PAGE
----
Should Children with Autism Be Made to Wear Tracking Devices?

In a press conference Sunday, New York Senator Chuck Schumer said he will soon introduce a bill that would allocate $10 million for tracking devices to be worn by children with autism, reports Yahoo.

Sen. Schumer has dubbed his upcoming bill “Avonte’s Law” in memory of Avonte Oquendo, a non-verbal, autistic 14-year-old who ran from his school in Queen this past October and had been missing until his body was discovered this month. Having received a lot of attention, the incident has inspired community leaders like Schumer to take a more proactive approach to safeguarding children with autism.

As family members of children with autism can attest, wandering is a trait that is not unique to Oquendo. A recent study by Pediatrics journal found that almost 50% of kids on the autism spectrum often bolt away from safe settings. On at least one occasion, half of these wandering kids go missing for a period of time. Considering the prevalence of the problem, the technology would certainly help to provide some families with some added peace of mind.

Thankfully, unlike tracking devices used on wild animals, the chips would not need to be implanted in the children themselves. Instead, the chips would be placed in belts, watches, or shoes. While this method seems more humane, interestingly, it’s some parents who seem to want a more permanent solution; their concern is that their children will merely take off the chipped accessory, thereby rendering the GPS device useless.

Tracking devices are by no means entirely reliable. Three years ago, Kristina Vlassenko sprinted from her home and unfortunately later drowned in a pool of water at a construction site. Although she was wearing a monitoring device, it appeared to malfunction and was unable to report the daughter’s location when the family needed that information most.

As someone who regularly speaks out against invasions of privacy and governmental tracking, I’d be lying if I said that I’m super excited by Schumer’s proposal. There’s something Orwellian about using tracking devices on humans. We’ve already seen schools mandate that all students wear ID chips at all times, so this trend toward making tracking devices seem more acceptable is certainly disconcerting.

Despite my concerns, I also readily acknowledge that using tracking devices on children with autism who have a habit of wandering is significantly different than uniformly chipping all kids. In these cases, there is a legitimate and immediate safety concern that can be addressed with this technology, so I’d agree that providing applicable parents with easier access to these devices is beneficial… so long as it remains a parental choice rather than a requirement.

There has been at least one case where parents of an autistic child faced criminal charges for not tracking their child properly. Though the family had a device, they were considered negligent for not having the batteries charged at the time their child ran away. Perhaps that incident poses better questions: should parents be forced to have their autistic children tracked at all times? Moreover, will parents who reject this Big Brother-esque technology be blamed if their children get lost? It’s certainly a complex situation with no easy answers.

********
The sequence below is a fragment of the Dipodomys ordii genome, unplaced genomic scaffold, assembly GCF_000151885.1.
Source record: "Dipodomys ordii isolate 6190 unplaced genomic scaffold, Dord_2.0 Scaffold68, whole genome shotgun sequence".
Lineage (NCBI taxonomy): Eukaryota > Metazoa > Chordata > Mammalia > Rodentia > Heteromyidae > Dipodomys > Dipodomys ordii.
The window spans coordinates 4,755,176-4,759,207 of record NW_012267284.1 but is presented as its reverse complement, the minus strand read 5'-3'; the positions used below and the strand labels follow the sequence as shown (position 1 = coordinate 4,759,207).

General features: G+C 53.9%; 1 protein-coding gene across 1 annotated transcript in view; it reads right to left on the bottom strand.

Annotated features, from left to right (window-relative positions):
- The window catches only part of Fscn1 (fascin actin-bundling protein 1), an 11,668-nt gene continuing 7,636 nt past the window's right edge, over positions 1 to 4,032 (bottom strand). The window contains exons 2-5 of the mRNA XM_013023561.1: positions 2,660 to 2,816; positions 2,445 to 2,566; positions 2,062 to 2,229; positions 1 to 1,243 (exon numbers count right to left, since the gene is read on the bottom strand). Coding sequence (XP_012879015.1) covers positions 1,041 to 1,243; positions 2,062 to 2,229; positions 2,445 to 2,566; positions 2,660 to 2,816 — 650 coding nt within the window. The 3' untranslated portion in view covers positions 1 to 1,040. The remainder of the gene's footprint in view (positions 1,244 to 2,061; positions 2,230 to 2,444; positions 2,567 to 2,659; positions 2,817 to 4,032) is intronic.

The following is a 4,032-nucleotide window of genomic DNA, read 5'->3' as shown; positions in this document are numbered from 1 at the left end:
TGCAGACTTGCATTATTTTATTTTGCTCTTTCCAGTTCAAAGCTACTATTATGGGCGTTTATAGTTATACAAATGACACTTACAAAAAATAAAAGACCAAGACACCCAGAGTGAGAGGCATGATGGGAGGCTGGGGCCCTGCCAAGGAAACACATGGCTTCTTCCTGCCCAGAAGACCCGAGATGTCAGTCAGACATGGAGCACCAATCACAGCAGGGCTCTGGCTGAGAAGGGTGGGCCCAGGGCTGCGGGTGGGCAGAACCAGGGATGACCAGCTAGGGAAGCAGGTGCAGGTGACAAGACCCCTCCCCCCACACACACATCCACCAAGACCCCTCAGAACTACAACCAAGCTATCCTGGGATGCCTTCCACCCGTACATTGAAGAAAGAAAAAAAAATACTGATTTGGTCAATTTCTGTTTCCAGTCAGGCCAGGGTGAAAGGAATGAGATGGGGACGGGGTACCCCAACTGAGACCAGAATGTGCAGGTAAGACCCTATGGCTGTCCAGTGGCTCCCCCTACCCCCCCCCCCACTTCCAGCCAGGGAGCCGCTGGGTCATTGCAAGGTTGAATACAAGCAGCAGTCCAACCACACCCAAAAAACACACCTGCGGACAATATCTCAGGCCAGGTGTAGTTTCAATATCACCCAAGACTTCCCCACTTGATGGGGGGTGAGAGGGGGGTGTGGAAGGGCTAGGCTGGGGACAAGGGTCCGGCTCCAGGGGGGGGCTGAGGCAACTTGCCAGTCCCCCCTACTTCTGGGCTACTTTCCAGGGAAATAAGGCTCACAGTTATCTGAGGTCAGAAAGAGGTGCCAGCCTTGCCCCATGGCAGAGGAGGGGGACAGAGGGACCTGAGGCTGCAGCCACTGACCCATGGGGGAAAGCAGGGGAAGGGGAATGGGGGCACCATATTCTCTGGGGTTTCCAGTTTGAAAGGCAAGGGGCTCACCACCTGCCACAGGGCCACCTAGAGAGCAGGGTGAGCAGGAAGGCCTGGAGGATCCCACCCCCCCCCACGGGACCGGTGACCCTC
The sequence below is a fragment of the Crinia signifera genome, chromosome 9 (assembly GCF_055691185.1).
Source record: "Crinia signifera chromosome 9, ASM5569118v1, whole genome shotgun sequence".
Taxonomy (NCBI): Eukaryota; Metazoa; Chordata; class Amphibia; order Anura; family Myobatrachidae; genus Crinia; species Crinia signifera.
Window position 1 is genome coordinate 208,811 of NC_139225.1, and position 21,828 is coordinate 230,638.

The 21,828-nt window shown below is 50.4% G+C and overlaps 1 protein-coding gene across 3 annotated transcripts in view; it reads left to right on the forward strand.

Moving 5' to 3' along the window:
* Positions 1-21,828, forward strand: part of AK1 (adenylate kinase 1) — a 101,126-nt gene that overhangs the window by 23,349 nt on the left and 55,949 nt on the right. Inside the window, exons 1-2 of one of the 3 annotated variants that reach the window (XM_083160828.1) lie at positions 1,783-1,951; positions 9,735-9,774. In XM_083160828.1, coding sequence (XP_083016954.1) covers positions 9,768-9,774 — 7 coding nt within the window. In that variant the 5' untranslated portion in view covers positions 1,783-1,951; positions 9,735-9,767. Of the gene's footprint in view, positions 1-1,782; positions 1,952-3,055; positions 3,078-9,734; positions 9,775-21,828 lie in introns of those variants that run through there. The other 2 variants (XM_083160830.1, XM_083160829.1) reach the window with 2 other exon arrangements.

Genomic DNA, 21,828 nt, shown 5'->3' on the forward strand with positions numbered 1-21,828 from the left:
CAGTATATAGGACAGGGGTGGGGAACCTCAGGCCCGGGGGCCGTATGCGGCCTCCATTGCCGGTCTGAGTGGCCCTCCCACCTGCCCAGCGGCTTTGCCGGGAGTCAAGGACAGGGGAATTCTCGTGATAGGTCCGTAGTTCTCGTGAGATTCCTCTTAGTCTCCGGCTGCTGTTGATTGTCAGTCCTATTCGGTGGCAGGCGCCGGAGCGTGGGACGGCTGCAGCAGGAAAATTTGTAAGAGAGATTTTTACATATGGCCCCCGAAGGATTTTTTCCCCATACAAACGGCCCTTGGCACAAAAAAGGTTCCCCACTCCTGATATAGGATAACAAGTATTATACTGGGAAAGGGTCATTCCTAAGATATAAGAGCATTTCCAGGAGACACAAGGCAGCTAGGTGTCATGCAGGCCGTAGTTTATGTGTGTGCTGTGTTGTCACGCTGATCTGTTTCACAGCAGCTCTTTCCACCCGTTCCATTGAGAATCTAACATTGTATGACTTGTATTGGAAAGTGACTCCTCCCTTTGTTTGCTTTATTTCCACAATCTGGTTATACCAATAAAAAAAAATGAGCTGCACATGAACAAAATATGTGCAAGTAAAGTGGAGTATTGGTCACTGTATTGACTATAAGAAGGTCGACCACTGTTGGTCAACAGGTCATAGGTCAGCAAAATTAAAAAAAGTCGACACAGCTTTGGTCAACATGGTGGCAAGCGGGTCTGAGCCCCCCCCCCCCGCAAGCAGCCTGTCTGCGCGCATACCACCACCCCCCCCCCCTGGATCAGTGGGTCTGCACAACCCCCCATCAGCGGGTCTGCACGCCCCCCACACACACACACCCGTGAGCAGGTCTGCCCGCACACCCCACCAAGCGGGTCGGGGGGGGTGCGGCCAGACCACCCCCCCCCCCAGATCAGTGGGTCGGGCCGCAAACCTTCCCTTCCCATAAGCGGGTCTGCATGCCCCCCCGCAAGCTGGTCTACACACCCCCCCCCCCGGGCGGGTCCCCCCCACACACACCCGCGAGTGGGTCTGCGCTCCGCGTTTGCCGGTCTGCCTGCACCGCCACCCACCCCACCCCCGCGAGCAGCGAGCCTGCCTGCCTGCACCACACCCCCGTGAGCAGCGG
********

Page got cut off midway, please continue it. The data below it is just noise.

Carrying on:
Past Member
Past Member about a year ago

Autistic people usually "wander" or "bolt" because they are experiencing some kind of sensory overload, and are trying to dissociate. If "it's bad enough" to need a tracking device, the parents need to be looking at environmental factors to ensure the comfort of their child. Tacking a tracker on these kids is not addressing the actual problem of WHY the child is wandering.

Martha Ferris
Martha F3 years ago

The technology should be available for all caregivers to use or not use who are responsible for those who may wander. It should be a discussion between the caregiver and the involved physician. The government need not get involved.

Kat Lover
Rekha S3 years ago

They shouldn't have to but it can just be an option that is available for them if they want to.

Michael A.
Michael A3 years ago


Vicky P.
Vicky P3 years ago

I'm not sure, it should be left up to the parents if they feel it's bad enough that they need this, then do it

Arild Warud

I'm not sure..........

Andrea Johnson
Andrea Johnson3 years ago

It should be up to the parents, not manditory

Rose Becke3 years ago

This should be the parents choice

Laura Saxon
.3 years ago

Yes. It would help find them more quickly if they wandered off or got lost. Thanks for sharing.

Suzan F.
Suzan F3 years ago

As a parent of an autistic son, I would not want this idea forced on me. I would be more open to it as long as I had a choice. I can say that either me, my husband, or both of us, are with our boy all the time. He doesn't go anywhere without one or both of us. I realize this option is not available to all parents, though, so it would be a good idea for them.